Only start with guidance from a professional.  PHOTO/COURTESY


Lifting weights may help you live longer - study

What you need to know:

  • Weight lifting is not just about bulking up and building muscle mass.
  • Its benefits include improved posture, better sleep, gaining bone density, maintaining weight loss, boosting metabolism, lowering inflammation and staving off chronic disease, among others.

Many theories have associated weightlifting with bettering one’s mood and muscle strengthening since it is a strength training workout. However, a study published by the British Journal of Sports Medicine on September 28 shows that the workout could also help you live longer.

“People who lift weights once or twice a week, without doing any other exercise had a nine percent lower risk of dying from any cause except for cancer. People who paired one to two days of weekly weight lifting with aerobic exercise fared even better; their risk of dying was 41 percent lower than those who did not exercise,” the study results read in part.

Jessica Gorzelitz, a co-author of the study adds that weightlifting is even amazing for women, most of whom are not eager to engage in the workout for fear of getting bulkier muscles. “Weightlifting will give you better muscle mass, healthier muscles and stronger bones. It is really important to not just live long, but to live well,” she says.

Josiah Bugeza, a fitness trainer says weight lifting is an essential part of a healthy lifestyle.  Adding weight lifting to your training routine will with time offer the following benefits:

Increases muscle mass 
When people reach their 30s, they start losing as much as three to five percent of lean muscle mass with every passing decade. Therefore, according to Bugeza, engaging in 30 minutes, twice a week of weight lifting helps to improve muscle mass, functional performance, as well as bone density, structure, and strength in postmenopausal women with low bone mass.

Increases self-esteem 
In a study; Effects of aerobic training, resistance training, or both on psychological health in adolescents with obesity, the people involved experienced a boost in self esteem and confidence after four weeks. 
“The feeling comes from getting stronger with time. Ultimately, one feels more competent and can do almost anything,” the study results state. 

Betters chronic disease management 
According to the Centre for Disease Control (CDC), strength training, in the form of weight lifting helps ease symptoms in people with chronic conditions such as diabetes, high blood pressure and some cancers. In regards to people with diabetes, weight lifting also helps with glucose control, which eases living with the ailment. Weightlifting further helps in easing movement among people with type 2 diabetes and hypertension.

Reduces chronic lower back pain 
In most cases, lifting heavy weight causes problems with the back. However, Bugeza says, being a strengthening exercise, weight lifting helps in reducing back pain. 

“The rule of thumb is to ensure one does not lift more than they can manage because many get into the workout with the goal of bulking up their muscles. The intention here is that with every session, back strength is improved to help the muscles around the spine support it better. That way, one carries out activities with ease,” he says.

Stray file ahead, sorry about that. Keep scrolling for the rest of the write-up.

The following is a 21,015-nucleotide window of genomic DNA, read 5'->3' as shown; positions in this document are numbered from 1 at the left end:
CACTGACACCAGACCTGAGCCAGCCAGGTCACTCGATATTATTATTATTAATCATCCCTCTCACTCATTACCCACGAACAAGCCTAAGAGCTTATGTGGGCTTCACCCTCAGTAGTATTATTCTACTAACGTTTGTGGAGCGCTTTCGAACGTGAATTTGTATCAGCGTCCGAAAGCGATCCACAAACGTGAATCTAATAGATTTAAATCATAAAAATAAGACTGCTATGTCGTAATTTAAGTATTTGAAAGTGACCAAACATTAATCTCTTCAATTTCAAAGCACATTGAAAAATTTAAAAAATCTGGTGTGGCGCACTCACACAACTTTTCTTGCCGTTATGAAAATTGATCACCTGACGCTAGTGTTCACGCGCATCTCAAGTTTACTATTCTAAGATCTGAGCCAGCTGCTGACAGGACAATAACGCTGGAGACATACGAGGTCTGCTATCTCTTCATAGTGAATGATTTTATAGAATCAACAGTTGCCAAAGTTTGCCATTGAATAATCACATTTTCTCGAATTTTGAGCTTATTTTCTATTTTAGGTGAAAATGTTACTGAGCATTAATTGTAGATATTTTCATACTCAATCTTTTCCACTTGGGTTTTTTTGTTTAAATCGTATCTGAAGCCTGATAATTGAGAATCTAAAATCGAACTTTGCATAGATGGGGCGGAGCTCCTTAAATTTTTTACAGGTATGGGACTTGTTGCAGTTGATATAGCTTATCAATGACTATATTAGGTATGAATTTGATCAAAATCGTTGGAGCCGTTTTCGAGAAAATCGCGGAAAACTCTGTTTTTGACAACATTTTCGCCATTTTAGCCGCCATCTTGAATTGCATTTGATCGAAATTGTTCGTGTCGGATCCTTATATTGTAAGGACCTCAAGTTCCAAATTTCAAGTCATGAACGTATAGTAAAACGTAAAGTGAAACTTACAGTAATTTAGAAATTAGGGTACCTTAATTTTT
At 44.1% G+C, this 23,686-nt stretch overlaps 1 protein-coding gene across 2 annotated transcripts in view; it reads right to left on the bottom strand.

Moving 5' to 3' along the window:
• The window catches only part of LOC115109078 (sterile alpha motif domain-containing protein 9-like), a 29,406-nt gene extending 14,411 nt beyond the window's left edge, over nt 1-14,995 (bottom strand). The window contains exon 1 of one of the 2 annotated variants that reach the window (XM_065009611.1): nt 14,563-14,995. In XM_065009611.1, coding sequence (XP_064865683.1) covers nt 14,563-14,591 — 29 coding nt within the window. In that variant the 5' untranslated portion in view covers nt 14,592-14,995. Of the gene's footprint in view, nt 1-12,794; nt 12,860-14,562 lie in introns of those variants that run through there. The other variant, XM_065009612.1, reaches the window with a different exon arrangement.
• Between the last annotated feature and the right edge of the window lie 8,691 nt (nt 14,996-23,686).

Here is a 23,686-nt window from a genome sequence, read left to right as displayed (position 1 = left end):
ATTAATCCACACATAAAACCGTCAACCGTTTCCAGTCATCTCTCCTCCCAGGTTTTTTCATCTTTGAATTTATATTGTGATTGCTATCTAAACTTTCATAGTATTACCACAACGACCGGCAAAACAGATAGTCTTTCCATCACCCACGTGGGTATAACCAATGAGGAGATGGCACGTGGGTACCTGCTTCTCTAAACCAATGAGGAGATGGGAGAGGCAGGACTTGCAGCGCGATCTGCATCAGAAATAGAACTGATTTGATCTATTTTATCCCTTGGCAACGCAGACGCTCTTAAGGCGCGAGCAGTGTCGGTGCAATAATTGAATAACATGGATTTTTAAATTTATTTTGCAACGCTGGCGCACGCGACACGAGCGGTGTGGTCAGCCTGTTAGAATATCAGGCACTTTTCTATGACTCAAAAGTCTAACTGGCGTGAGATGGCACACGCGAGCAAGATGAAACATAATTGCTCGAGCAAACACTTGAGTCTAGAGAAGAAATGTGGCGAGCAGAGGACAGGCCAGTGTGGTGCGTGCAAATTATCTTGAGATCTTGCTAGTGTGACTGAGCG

Reduced anxiety 
Lifting weights requires focus and intensity and this is enough to get your mind off the stresses of life onto the present activity. Additionally, one is required to give their all for the foreseeable benefits which helps the mind deal with anxiety and stress better.

Boosts metabolic rate (BMR)
Weight lifting enables one to lose a number of calories. With time, one’s metabolic rate improves since one requires strength to make it through the exercise. Eventually, weight loss becomes an added advantage because excess fat is burned in the process,” Bugeza says.

Other benefits include increased testosterone levels, which can help protect brain cells and preserve cognitive function, improved body balance, reversing ageing factors such as sarcopenia which is natural loss of lean muscle mass that comes with aging and increased walking speed.

As much as weight lifting should be considered as part of a healthy lifestyle, it could be dangerous, especially if done without guidance from a well-trained coach. Bugeza, a weightlifting trainer, says the dangers include:
● Muscle and joint damage if not done in proper form.
● Tearing a heart artery in cases of extreme heavy lifting.
● You can also get hurt by improperly using gym equipment.
● Not letting your body properly recover increases your risk for injury and illness.

Who should lift weights?
Weight lifting is good for people of all ages and fitness levels, especially people in their 50s as they have to deal with sarcopenia (loss of lean muscle mass due to aging).

However, Bugeza says, teenagers should avoid lifting weights as the exercise could damage their tendons and bones. Additionally, those who are 70 years of age or older should slowly ease off the exercise.